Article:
Calm Under Pressure is What Great Leaders Do

by | May 7, 2021 | Accountability, Challenge Yourself, Leadership, Mindset, Positive Living, Power of Being Uncomfortable

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Life is messy, demanding, and confusing. It’s safe to bet that most of us experience stress, anxiety, and panic on a regular basis, and when crappy things happen, in a moment we can find ourselves close to the edge. All too often, we make decisions from this state of stress. If you’re like me, you often find yourself smacking your forehead in disgust, asking, “why did I say/do that? I wish I would have stayed calm under pressure.

Staying calm under pressure is key to surviving these turbulent times. Choosing to respond thoughtfully, rather than react emotionally, will help you create a more intentional outcome. Intentional outcomes can lead to lower stress, better relationships, and higher productivity. In short, staying cool, calm, and collected when you want to freak out will improve the overall quality of your life.

Cool, calm, and collected

Wikipedia defines calmness as “the mental state of peace of mind being free from agitation, excitement, or disturbance. It also refers to being in a state of serenity, tranquility, or peace.” Doesn’t this sound wonderful? Even better, when you make high stake decisions or respond to a high-stress situation from a state of calmness, the quality of the outcome tends to be better. Who doesn’t want that?

Five Ways to Stay Cool Under Pressure

  1. Stay Present

Take a deep breath and think about your feet. Seriously. Think about your feet. Feel them on the floor and wiggle your toes. Then breathe deep into your belly. Staying present in your body helps you stay out of your head, which is a dangerous place to go when stress levels are high. Staying present simply means focusing on what’s happening in front of you in the moment. You are breathing, listening, and letting the situation unfold. You may have thoughts, fears, and anxiety pop up, but let these emotions come and go; instead, refocus your attention on what is happing right here, right now.

  1. Ask More Questions

Asking questions does two things. First, it helps you understand the situation better. With deeper understanding, you’ll jump to fewer conclusions and tell yourself fewer false narratives. With knowledge comes understanding. Second, asking questions allows you time to process without saying something you might later regret. When dealing with a conflict, my favorite question is, “what you mean, specifically?” When dealing with myself, I ask, “why I am I really feeling this way? Do I absolutely have to make a decision right now?”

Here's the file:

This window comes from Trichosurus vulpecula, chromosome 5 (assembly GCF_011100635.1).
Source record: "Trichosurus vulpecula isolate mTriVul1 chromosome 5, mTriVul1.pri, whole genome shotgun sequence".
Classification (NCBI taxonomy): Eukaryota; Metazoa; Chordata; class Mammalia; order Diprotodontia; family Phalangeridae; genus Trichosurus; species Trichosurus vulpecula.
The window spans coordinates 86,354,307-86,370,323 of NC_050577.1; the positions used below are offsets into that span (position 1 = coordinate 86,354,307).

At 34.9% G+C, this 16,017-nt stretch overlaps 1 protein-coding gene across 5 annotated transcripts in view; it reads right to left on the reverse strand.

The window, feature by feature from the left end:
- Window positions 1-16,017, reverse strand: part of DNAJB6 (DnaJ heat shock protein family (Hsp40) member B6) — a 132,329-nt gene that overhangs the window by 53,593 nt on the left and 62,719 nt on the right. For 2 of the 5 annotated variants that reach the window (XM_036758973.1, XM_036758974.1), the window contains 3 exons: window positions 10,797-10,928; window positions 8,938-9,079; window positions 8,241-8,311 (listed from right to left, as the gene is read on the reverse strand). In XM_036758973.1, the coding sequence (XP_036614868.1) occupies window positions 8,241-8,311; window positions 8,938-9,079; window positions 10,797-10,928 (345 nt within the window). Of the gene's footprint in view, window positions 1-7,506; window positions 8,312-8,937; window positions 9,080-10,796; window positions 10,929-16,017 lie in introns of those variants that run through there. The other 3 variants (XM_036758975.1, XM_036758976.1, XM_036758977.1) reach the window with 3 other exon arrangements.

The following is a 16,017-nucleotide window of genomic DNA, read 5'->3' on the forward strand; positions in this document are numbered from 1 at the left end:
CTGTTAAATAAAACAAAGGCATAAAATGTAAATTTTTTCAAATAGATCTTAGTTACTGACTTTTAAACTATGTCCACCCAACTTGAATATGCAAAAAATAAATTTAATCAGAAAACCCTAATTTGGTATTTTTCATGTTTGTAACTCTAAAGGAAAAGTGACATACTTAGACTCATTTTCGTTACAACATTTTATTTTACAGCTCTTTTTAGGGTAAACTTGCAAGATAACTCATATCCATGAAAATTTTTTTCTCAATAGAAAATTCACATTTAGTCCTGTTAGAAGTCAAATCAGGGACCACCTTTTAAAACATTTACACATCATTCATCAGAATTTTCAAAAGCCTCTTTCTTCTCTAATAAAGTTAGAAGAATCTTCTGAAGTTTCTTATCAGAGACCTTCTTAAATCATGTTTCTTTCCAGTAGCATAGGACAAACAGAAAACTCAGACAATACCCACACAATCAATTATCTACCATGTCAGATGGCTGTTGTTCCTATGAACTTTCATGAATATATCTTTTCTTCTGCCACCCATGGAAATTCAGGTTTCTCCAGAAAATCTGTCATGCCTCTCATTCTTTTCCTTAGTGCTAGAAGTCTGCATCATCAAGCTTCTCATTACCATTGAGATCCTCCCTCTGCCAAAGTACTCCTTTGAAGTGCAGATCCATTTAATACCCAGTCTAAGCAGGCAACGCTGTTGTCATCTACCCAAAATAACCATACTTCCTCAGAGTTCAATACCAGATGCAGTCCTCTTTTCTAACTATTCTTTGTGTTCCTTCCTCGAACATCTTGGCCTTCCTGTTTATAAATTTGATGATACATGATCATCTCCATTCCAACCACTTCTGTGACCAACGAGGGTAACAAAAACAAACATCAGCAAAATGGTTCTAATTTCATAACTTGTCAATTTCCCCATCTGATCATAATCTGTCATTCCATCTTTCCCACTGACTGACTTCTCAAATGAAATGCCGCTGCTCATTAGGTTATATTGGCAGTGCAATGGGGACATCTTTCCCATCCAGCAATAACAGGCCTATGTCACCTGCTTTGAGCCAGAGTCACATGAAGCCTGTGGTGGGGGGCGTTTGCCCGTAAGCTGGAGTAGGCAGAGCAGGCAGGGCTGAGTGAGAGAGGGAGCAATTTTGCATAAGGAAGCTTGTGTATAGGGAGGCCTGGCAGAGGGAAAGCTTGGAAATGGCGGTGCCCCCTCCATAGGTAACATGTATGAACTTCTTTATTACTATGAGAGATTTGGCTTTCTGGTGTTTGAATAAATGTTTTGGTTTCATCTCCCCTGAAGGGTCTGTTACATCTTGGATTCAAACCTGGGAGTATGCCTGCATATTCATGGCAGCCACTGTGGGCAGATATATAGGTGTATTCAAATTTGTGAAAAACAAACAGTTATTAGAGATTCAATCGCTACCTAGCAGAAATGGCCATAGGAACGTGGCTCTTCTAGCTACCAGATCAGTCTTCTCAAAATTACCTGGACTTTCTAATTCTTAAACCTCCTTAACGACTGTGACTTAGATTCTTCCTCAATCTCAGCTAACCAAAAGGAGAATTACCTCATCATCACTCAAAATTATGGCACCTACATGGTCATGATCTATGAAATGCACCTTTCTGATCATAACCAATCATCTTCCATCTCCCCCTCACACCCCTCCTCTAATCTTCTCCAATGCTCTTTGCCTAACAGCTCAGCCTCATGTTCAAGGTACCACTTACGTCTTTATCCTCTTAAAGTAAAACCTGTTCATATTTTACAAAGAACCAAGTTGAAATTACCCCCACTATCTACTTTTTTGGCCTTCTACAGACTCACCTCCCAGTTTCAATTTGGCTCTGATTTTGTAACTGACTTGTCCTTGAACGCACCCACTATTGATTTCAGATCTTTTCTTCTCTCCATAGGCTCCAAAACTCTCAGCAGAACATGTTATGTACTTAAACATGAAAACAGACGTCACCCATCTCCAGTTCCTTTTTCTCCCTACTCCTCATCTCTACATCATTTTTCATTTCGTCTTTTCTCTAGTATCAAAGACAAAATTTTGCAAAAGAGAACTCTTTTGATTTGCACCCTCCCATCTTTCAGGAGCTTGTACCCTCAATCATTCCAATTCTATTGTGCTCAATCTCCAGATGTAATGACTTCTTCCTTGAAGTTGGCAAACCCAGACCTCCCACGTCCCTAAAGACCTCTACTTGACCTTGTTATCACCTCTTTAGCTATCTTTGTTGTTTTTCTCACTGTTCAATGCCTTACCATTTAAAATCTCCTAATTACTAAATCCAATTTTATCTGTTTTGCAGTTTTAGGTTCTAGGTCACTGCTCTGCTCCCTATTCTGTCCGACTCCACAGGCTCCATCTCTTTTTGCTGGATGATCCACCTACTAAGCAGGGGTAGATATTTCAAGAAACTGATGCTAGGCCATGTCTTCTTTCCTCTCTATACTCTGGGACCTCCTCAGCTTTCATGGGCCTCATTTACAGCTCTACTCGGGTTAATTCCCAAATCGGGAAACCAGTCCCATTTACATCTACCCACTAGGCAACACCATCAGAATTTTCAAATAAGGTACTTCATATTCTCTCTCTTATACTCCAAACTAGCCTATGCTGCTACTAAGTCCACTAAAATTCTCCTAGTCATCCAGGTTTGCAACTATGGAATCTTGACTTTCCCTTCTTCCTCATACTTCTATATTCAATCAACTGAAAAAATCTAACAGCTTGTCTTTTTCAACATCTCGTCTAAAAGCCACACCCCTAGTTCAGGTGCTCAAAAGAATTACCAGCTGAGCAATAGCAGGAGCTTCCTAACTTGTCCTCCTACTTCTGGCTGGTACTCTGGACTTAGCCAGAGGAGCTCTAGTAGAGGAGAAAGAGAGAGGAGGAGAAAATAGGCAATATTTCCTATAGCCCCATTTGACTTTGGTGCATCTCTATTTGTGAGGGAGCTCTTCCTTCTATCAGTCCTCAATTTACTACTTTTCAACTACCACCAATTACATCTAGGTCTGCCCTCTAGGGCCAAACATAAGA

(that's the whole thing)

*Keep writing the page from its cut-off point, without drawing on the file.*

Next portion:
1. Avoid the Downward Spiral

“What if XYZ happens? What will I do? What if I get in trouble? What if I get fired? How will I survive? What will people think?” These are downward spiral “what if” questions and they will lead you to panic if you let them consume you. Instead, call upon your knowledge and experience, or that of others whom you admire and respect. Recall a past mistake that you handled with grace: what did you do, how do you respond, what was the outcome? Coming up blank? Think about a person you admire: what would she do; what would she say, how would she influence the outcome she wants, how can I emulate her calmness?

  1. Change Negative Language to Positive

Stressful situations cause us to use negative language to describe what’s happening. “I can’t do this; it’s going to fail; I’ll never overcome this.” This type of language leads to self-fulfilling prophecies. As Henry Ford once said, “if you think it, it will be.” Instead, acknowledge the difficulty of your situation but affirm how you are going to get through it. “This is stressful, but I know I will figure it out.” “If I stay calm and think through this, I will come up with a great solution.” I am angry and hurt, but I know I can overcome this.”

  1. Take a 2 Hour to 24 Hour Cool Down Period

When you find yourself wanting to hammer out an email, send an angry text, or go off on the person in front of you, stop. Give yourself a cool-down period. Take a walk, don’t respond, and see how you feel a few hours later. I have found that if I wait 24 hours, my responses – if I even choose to respond – are less emotional and are more thoughtful and professional. I tend to create better outcomes, build healthier relationships, and feel less judgmental about myself and others. I am not advocating for ignoring conflict; I am simply suggesting that a cooling down period creates clarity around what’s important so that when you do address it, you can communicate effectively and resolve issues productively.

Like this? Check out my blog on how to reflect forward to become a better leader.

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1 Comment

  1. Paul Nowaczyk

    Kerry, loved this, especially feet to the Earth. I did that as I read this and it does being calm. Practice is key to your 5’s listed and I am going to incorporate them today.

    Thank-you so much!

    Reply

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